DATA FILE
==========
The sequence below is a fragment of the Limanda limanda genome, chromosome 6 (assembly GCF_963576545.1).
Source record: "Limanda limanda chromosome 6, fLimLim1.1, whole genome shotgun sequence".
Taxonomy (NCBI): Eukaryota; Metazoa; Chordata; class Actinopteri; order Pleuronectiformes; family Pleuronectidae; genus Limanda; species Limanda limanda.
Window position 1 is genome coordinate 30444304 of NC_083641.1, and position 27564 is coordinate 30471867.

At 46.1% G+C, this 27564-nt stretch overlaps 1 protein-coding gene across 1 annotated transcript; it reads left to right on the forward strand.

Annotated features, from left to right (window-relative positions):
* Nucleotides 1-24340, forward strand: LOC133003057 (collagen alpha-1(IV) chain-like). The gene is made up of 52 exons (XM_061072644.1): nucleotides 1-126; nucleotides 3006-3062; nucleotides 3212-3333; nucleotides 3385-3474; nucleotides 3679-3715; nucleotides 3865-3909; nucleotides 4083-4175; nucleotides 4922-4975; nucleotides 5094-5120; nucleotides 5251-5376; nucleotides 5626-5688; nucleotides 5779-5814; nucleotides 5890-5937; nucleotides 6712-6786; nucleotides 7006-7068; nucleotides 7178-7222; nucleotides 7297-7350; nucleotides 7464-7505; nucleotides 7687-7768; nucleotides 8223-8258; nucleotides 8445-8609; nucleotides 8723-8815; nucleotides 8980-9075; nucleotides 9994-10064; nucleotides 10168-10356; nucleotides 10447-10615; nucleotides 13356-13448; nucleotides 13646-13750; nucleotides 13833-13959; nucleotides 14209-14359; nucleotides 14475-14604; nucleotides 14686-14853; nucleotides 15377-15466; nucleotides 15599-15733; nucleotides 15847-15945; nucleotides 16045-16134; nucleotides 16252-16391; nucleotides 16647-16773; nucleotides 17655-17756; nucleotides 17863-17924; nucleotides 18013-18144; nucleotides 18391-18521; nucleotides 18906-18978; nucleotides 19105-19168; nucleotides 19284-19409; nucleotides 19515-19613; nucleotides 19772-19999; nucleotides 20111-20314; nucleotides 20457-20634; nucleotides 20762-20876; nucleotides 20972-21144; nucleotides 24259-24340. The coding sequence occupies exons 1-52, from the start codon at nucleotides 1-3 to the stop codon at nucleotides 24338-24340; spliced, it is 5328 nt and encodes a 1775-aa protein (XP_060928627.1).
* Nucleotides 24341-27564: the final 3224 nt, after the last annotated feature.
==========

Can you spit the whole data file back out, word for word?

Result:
The sequence below is a fragment of the Limanda limanda genome, chromosome 6 (assembly GCF_963576545.1).
Source record: "Limanda limanda chromosome 6, fLimLim1.1, whole genome shotgun sequence".
Taxonomy (NCBI): Eukaryota; Metazoa; Chordata; class Actinopteri; order Pleuronectiformes; family Pleuronectidae; genus Limanda; species Limanda limanda.
Window position 1 is genome coordinate 30444304 of NC_083641.1, and position 27564 is coordinate 30471867.

At 46.1% G+C, this 27564-nt stretch overlaps 1 protein-coding gene across 1 annotated transcript; it reads left to right on the forward strand.

Annotated features, from left to right (window-relative positions):
* Nucleotides 1-24340, forward strand: LOC133003057 (collagen alpha-1(IV) chain-like). The gene is made up of 52 exons (XM_061072644.1): nucleotides 1-126; nucleotides 3006-3062; nucleotides 3212-3333; nucleotides 3385-3474; nucleotides 3679-3715; nucleotides 3865-3909; nucleotides 4083-4175; nucleotides 4922-4975; nucleotides 5094-5120; nucleotides 5251-5376; nucleotides 5626-5688; nucleotides 5779-5814; nucleotides 5890-5937; nucleotides 6712-6786; nucleotides 7006-7068; nucleotides 7178-7222; nucleotides 7297-7350; nucleotides 7464-7505; nucleotides 7687-7768; nucleotides 8223-8258; nucleotides 8445-8609; nucleotides 8723-8815; nucleotides 8980-9075; nucleotides 9994-10064; nucleotides 10168-10356; nucleotides 10447-10615; nucleotides 13356-13448; nucleotides 13646-13750; nucleotides 13833-13959; nucleotides 14209-14359; nucleotides 14475-14604; nucleotides 14686-14853; nucleotides 15377-15466; nucleotides 15599-15733; nucleotides 15847-15945; nucleotides 16045-16134; nucleotides 16252-16391; nucleotides 16647-16773; nucleotides 17655-17756; nucleotides 17863-17924; nucleotides 18013-18144; nucleotides 18391-18521; nucleotides 18906-18978; nucleotides 19105-19168; nucleotides 19284-19409; nucleotides 19515-19613; nucleotides 19772-19999; nucleotides 20111-20314; nucleotides 20457-20634; nucleotides 20762-20876; nucleotides 20972-21144; nucleotides 24259-24340. The coding sequence occupies exons 1-52, from the start codon at nucleotides 1-3 to the stop codon at nucleotides 24338-24340; spliced, it is 5328 nt and encodes a 1775-aa protein (XP_060928627.1).
* Nucleotides 24341-27564: the final 3224 nt, after the last annotated feature.